Goodbye to Lotte

We are no longer caravan owners. The decision to sell Lotte, once taken, felt instantly right and was swiftly acted on. One of the principal reasons behind our Spring sojourn in Belgium was to empty the caravan of all our carefully chosen and stored goods and chattels, prepare her for sale, and take her back to the UK. She’d spent quite a cosy winter under a roof in the ‘alley’ at the batiment, snug in her own cover, (a very good move, as it turned out, as this was not only protecting her from the cold, the dust and the unusual April heat, but also from the emanations from a couple of swallow nests directly overhead). So we removed and dusted the cover, cleared the way out of the alley, and on Monday morning we hitched her up (slight delay when the vet arrived for a consultation with Reynols) and towed her to Campirama in Kortrijk where she underwent her annual damp test (10 mins, €60). We left her there overnight – we were, rightly as it turned out, uneasy about the logistics of doing the whole hitch up-say goodbyes-drive away-damp test-channel crossing thing in one day) and returned on Tuesday to fetch her, drive to Calais, manoeuvre on and off the Eurotunnel train, and on to a motorway service station near Folkestone where we had a rendez-vous with a dealer with whom we exchanged her for money in the bank.

We have no regrets whatsoever. We took no farewell pictures and didn’t look back. We drove away up the motorway to London with a huge sigh of relief and a palpable sense of freedom of movement in so many ways:

  • physical – we are not constricted to such a tiny living space
  • mechanical – so much easier to move a car when it’s not towing a van
  • geographical – having to find suitable campsites in appropriate locations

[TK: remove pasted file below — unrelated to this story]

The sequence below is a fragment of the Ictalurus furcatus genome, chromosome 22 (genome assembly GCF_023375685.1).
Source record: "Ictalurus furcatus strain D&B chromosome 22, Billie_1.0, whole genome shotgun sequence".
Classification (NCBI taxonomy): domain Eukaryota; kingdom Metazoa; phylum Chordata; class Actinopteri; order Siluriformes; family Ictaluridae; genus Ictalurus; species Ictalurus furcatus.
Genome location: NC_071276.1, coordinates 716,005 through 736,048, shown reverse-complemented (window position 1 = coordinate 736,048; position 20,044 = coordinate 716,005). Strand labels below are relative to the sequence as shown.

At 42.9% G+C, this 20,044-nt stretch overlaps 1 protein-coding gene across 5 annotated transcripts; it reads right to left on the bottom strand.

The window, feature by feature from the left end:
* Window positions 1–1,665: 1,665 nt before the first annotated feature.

• social – not having to have yet another banal conversation with another (male, small, portly, dog-walking) caravanner about the size of our living area, quality of our hitch lock, effectiveness of our motor mover….
  • psychological – I felt a sharp pain in my left index finger that was entirely psychosomatic every time I heard the caravan door close, and for most of the last day we towed her north and across the Channel
  • financial – we’ve got a holiday fund we can spend how and where we choose 🙂

awning.jpg If being caravan owners for less than a year is the worst mistake we ever make then it’s not been too drastic. It was all a bit of an achievement, some of it was even quite fun, and we learned a great many useful lessons along the way.

Towing a caravan makes you a much more careful driver, more aware of distances and gaps, used to reversing round corners using only wing-mirrors, more conscious of the likely behaviour of other road users, and more forgiving of other towers (unless they are themselves behaving irresponsibly, snaking about in the fast lane, jack-knifing round bends…)

lotte.JPG Living in a small space makes you much more aware of what you need. We are now absolutely resolute that our new (fixed) abode will only include objects for which we have a specific need. This includes personal preference and things we feel we would not want to live without, but excludes stuff that we might otherwise hang on to for the following reasons:

  • rainy day – we do not need a cupboard full of out-of-date chocolates, biscuits, jams, honeys, nuts and other sundry delights that we have put out of sight because they are too ‘special’ to be consumed
  • baggage – we do not want to reserve a lot of space in our flat for things we do not use but the removal of which might upset other people, or awaken latent feelings of guilt in us
  • anticipating need – we are not going to buy anything significant (an awning for example) without being absolutely sure that we will make use of it for a particular purpose/set of circumstances
  • good intentions – we will not hold on to things (hobby boxes, games, books, musical instruments…) on the pretext that we might get round to doing something about it some day, if we are fairly certain in our heart of honest hearts that with the best will in the world we are highly unlikely to act on these intentions.

After a couple of days in London (one was mainly shopping, the other was actually for paid work) we are now back in Glasgow. Mum and Rebecca have looked after Bob and Aggie very well indeed in our absence, but we like to think they were still pleased to see us back (oh how we anthropomorphise our pets). Reynols, by the way, had a second operation on his jaw, has lost hearing in one ear, but sees fine, hears fine, eats and drinks fine and by all accounts (thanks to Wilf and Gelise for regular text bulletins) seems to be getting stronger every day. Chapeau to the vet in Lessines and the post-operative care team at the batiment.

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